RED : electrical ORANGE : data (phone, CATV) YELLOW : gas (and oil, steam) BLUE : water, potable GREEN : sewer (not seen in the photo above) PURPLE : water, non-potable (irrigation, reclaimed) PINK : survey WHITE : excavation
You'll notice the markings in my yard include two orange lines, one for telephone and the other for cable television. It's not uncommon for multiple services to be present that are owned or managed by different companies. In the Triangle exist many other common services: fiber optic data, liquid petroleum, natural gas distribution, security, satellite downlinks, irrigation, and re-claimed water.
These conventions came about because buried services are a huge hazard and having conventions to locate and key them are critical to the nation's infrastructure. A 1999 US Department of Transportation study was the impetus for tying local, regional, and national governments and utility companies to a clearinghouse of locating services available to the public for free. This is done through the auspices of the Common Ground Alliance.
If you're planning any kind of construction, repair, or installation within the ground, get all the utilities located for free through the website or three-digit telephone number: 811.
SteveHallArchitecture uses these same colors in our electronic drawings for consistency with the AWPA standards and continuity with what we see in the field. In a fast growing area like the Triangle, you'll see these markings everywhere. Next time you take a walk, test yourself on the standard!
Written in 1961, Kurt Vonnegut, Jr.'s Harrison Bergeron is a classic. The three-page short story can be found online here and elsewhere.
The year was 2081, and everybody was finally equal. They weren't only equal before God and the law. They were equal every which way. Nobody was smarter than anybody else. Nobody was better looking than anybody else. Nobody was stronger or quicker than anybody else. All this equality was due to the 211th, 212th, and 213th Amendments to the Constitution, and to the unceasing vigilance of agents of the United States Handicapper General.
This story comes to my mind often in architectural practice. Many who know me have read it at my urging. Despite our best intentions, projects are utterly encumbered by codes, laws, and regulations in the attempt to create safety, opportunity, and equality.
Not that any of these are, in themselves, bad things. In fact, utopian vision has driven architecture for at least four millennia. I am actually a proponent for great design and good craftsmanship that is inclusive, accessible, and universal. Slightly larger spaces aren't just for injured employees, aging residents, or disabled visitors. They also help encumbered firemen in smoke-filled air trying to rescue occupants. In that context, what's a few more inches?
Still, our endeavor to create great is slowly being truncated by our compromise to create barely adequate. Great design takes great time, and the more factors there are to consider, the longer it is going to take and the more it is going to cost.
I suppose inflation is the natural course of civilization simply due to this ever-expanding growth of requirements. But is there a way to simplify? At what point can we no longer afford the growth of regulation? With U.S. federal government debt at $19,963,980,500,000 (trillion), haven't we exceeded our capacity to pay for these demands?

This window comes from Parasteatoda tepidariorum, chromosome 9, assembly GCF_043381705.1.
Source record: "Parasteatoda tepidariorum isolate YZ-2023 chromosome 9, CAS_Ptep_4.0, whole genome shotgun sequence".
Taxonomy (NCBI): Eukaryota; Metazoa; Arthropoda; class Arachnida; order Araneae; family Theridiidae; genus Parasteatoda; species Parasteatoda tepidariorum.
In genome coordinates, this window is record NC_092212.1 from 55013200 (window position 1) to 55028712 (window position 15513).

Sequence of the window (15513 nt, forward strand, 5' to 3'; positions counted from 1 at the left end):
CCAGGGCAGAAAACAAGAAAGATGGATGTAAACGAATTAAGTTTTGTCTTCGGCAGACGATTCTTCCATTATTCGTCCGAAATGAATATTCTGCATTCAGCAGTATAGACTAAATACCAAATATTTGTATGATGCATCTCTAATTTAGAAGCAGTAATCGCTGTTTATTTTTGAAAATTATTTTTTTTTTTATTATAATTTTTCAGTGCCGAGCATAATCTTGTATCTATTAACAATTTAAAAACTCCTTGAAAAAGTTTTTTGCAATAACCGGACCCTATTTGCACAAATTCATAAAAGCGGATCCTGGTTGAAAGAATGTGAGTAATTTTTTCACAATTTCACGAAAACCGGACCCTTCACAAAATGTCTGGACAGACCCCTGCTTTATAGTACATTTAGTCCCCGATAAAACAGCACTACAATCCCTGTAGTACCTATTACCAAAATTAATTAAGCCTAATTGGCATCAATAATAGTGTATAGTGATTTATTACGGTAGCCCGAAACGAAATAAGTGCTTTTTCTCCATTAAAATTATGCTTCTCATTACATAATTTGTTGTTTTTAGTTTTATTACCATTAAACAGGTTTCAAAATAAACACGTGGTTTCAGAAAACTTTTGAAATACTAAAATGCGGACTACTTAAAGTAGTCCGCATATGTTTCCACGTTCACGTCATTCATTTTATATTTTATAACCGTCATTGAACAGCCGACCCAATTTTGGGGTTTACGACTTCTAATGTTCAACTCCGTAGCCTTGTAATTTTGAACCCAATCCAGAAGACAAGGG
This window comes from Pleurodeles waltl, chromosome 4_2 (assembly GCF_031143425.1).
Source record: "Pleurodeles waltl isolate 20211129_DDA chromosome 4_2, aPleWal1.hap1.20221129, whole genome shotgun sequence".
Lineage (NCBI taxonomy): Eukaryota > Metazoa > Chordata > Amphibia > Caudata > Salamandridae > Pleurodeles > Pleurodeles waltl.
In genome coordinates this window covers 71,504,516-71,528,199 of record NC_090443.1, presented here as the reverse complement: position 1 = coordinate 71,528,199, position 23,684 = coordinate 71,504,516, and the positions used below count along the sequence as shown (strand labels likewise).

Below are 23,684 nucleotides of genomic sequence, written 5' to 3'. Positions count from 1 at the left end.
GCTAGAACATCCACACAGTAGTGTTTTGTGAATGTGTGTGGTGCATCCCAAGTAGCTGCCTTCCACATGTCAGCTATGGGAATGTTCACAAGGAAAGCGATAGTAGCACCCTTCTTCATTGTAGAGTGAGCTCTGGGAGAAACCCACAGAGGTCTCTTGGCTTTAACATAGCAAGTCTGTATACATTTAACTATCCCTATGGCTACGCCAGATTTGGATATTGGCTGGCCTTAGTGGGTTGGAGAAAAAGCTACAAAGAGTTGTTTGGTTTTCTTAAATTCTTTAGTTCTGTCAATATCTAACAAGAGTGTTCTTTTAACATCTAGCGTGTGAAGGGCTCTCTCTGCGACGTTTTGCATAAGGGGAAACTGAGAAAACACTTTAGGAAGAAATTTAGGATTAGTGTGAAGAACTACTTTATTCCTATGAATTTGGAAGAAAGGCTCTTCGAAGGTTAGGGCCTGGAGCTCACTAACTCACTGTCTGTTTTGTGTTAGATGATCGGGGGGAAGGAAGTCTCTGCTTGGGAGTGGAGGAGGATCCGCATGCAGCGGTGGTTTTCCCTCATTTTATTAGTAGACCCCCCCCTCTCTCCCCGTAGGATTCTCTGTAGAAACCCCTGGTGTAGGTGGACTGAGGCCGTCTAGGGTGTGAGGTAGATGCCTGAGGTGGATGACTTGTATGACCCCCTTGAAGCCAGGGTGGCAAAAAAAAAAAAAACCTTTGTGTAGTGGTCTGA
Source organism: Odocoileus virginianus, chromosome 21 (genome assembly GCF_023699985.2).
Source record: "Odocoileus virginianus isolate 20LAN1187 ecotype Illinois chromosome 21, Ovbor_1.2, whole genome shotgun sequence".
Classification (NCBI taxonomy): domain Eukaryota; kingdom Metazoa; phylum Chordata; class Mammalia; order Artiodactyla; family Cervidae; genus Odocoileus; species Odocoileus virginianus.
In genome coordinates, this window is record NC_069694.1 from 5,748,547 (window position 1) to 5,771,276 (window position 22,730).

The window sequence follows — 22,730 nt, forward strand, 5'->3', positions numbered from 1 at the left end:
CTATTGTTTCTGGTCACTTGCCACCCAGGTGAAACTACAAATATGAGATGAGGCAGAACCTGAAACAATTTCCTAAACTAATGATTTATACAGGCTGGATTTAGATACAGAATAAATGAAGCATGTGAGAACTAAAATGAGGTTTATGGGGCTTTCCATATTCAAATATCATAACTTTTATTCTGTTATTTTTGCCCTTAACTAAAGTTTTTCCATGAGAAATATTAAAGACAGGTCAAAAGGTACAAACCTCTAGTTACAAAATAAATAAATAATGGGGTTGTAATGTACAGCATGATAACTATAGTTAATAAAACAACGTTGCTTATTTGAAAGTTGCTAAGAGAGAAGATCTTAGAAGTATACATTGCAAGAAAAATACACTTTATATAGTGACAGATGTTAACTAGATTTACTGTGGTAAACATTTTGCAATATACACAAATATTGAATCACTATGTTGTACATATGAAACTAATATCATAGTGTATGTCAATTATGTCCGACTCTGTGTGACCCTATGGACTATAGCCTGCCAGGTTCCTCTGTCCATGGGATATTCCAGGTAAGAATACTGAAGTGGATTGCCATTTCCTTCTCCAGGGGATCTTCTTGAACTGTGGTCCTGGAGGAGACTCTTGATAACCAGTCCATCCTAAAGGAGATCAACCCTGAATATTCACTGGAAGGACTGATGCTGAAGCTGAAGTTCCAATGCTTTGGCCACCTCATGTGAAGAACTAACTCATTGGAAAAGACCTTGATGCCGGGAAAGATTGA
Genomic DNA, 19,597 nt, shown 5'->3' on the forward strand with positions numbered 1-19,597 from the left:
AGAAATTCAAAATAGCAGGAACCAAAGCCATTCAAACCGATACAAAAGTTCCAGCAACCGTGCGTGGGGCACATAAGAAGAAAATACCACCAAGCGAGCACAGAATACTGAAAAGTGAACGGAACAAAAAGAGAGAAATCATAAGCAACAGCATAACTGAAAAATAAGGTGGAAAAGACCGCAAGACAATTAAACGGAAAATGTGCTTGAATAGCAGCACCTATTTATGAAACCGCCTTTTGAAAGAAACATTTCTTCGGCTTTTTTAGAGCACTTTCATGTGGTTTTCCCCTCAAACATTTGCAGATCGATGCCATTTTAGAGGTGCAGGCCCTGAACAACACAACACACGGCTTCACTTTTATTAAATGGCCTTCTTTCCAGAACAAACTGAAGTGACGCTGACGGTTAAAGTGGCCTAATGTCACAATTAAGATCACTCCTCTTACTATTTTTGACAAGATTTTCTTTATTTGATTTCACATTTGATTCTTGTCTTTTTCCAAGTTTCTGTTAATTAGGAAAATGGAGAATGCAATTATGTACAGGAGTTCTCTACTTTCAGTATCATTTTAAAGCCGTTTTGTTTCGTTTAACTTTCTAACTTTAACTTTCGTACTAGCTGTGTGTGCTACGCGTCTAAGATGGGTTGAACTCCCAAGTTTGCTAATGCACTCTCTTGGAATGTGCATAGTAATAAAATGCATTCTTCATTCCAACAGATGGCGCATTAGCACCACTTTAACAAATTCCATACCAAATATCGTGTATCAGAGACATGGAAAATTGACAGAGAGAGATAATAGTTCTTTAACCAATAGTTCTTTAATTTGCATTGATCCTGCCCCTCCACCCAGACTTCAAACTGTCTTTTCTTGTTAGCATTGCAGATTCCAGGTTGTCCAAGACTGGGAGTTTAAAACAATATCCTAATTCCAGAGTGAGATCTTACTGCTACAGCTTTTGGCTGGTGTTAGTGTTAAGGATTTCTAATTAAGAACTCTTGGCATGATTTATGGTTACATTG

I often receive inquiries about providing permit drawings requested by local authorities for new tenants, small renovations and upfits. Business owners are moving into a new space and the local Authority Having Jurisdiction (AHJ) has required permit drawings sealed by an architect to gain legal occupancy. This can be a relatively simple process. But it can also be complicated by only a detail or two. Here are some of the more typical complicating factors.
Permit drawings are almost always required to be scaled. Architects produce documents that are special in many ways, but one of the most important is that they represent three dimensional space in both measurement and proportion. This enables the drawings to accurately reflect required dimensions such as distances to a fire exit, clearances, area sizes, quantities of materials, and so on.
When a space is already existing, such as in a shopping center or office tenant space, it is important that this existing facility information be presented as part of the permit submittal. Sometimes a landlord already has CAD information of the building and site, which saves time. But when this existing information is less than what the AHJ will require, the architect and his consultants need to conduct a field survey to obtain the outstanding information.
Gas service and meter
These drawing components include typical items required on the average building permit set.
Building Code Summary — This is usually near the front of a set of documents and is a large listing of the building code requirements and existing building measurements used to explain the original or most recent building permit for the property. It prescribes the basic building construction type, occupancy classifications and uses, information about fire partitions and barriers, emergency exiting plans, and much more.
Suite Layout — Where multiple tenants are in a building, many jurisdictions require a layout of all the suites in the building.